Mike Smith has not welcomed a single guest to Maryland Live's new poker room, which won't open until later this month, but he already feels like a friend to many of the state's most serious card players.
It's not like Smith, hired as the first director of poker at the Hanover facility, had a preexisting relationship with the community here. He's spent his career working in Florida and Mississippi.
He's built the rapport by meeting them where they are — and where they have been since poker's mid-2000s surge in popularity: the Internet.
As speculation ramped up about Maryland Live's new 52-table room, the first in the state able to hold significant tournaments, Smith waded in and then stayed for a while at poker website TwoPlusTwo.com, sharing information on the room and talking shop.
Smith shared his thoughts on poker in Maryland and the importance of talking directly to customers in advance of the poker room's opening on Aug. 28.
How did you become an avid poker player, and how did you turn your love for the game into your career?
We always played poker on the weekends at my grandparents' house when I was growing up. The big game with my dad and the elders would be in the kitchen, and the smaller games with the younger cousins and some of my aunts would be in the living room. When I was 19, I moved to Las Vegas and tried to study political science and law, but took a job in a casino the day after I turned 21 and never looked back.
Poker experienced a boom about 10 years ago, and its popularity has seemed to level off. How would you describe the state of the game, both nationally and specifically here in Maryland?
It may have leveled off some, but poker certainly remains one of the more popular "sports," if you will. If you have the money to sit down, you can play with the best in the world and beat the best in the world. With all of the games I've seen locally and regionally, it's clear to me that Maryland is going to be a great poker area.
What attracted you to the job at Maryland Live? What benchmarks will the new poker room need to meet for you to consider it a success?
I was attracted to Maryland Live! partly because of my friendship with Rob [Norton, Maryland Live president and general manager], but more importantly, for the opportunity to build a state-of-the-art poker room from the ground up.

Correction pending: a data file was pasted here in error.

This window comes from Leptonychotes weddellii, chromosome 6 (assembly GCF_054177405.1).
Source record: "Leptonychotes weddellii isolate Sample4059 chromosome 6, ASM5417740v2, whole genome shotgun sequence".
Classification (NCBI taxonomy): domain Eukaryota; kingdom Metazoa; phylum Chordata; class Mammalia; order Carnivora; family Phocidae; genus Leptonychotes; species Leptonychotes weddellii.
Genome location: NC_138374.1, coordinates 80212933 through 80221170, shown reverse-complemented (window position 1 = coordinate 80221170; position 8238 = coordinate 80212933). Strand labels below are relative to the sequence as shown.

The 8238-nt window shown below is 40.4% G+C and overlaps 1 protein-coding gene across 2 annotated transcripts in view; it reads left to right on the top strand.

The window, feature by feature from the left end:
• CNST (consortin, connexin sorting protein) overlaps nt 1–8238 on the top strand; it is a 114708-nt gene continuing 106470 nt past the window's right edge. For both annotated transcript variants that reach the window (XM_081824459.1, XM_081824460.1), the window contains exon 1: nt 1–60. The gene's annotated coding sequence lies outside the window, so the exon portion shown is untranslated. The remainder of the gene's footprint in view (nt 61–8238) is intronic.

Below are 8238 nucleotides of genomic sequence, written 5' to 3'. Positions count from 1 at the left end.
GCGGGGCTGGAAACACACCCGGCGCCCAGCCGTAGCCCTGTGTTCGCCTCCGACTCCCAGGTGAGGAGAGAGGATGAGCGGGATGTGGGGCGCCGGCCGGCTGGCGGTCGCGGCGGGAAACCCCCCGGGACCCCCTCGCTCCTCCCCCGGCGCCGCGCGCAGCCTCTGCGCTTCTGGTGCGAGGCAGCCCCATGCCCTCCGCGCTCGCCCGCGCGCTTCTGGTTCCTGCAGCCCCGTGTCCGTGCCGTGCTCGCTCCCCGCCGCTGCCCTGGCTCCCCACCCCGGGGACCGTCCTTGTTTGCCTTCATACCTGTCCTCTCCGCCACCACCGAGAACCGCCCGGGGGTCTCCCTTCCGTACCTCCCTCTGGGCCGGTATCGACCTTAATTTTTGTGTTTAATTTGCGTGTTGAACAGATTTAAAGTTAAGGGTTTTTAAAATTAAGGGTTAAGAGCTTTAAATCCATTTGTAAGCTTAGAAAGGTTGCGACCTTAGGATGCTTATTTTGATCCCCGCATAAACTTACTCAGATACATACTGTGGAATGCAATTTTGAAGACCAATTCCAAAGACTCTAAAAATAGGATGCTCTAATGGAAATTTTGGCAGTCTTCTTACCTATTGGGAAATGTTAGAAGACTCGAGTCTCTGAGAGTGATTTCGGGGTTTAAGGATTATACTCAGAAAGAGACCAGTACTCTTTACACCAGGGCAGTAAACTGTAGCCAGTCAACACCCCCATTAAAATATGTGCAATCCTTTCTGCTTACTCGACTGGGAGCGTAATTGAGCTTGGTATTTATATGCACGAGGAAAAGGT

The hiring, training and development of the culture [will be our benchmarks]. I believe we'll be very good and will consider it a success when I see the accomplishments of our team transcend into positive comments from the guests and the guests returning to Maryland Live! because we have created a comfortable, consistent and pleasurable experience for them.
You've been very engaged with local players via Internet message boards, openly discussing how you'll run the room. Why is taking the time to do that important to you?
I think it's important that the players understand some of the policies. We're in a different world with all the social media, and the players are very vocal about their concerns. I feel these need to be addressed when we can, without getting into debates.
All poker players have a hand they remember for the right reason and a hand they remember for the wrong reason. What was your most memorable win? What was your most devastating loss?
I'm not sure if I'm lucky or not, but I have a very short memory for specific poker hands. I do remember playing in the World Series [of Poker] and getting eliminated with kings against aces. I was 100 percent sure he had aces, we both flopped a set, and I just couldn't get away from the hand and got broke. I knew I should have laid it down with every chip I put in the pot.
Title: Director of poker operations
Previous job: Director of poker at Isle Casino in Pompano Beach, Fla.
Hometown: Lynwood, Calif.
Education: University of Nevada-Las Vegas
Hobbies/interests: Golf, poker, fantasy sportsCopyright © 2014, The Baltimore Sun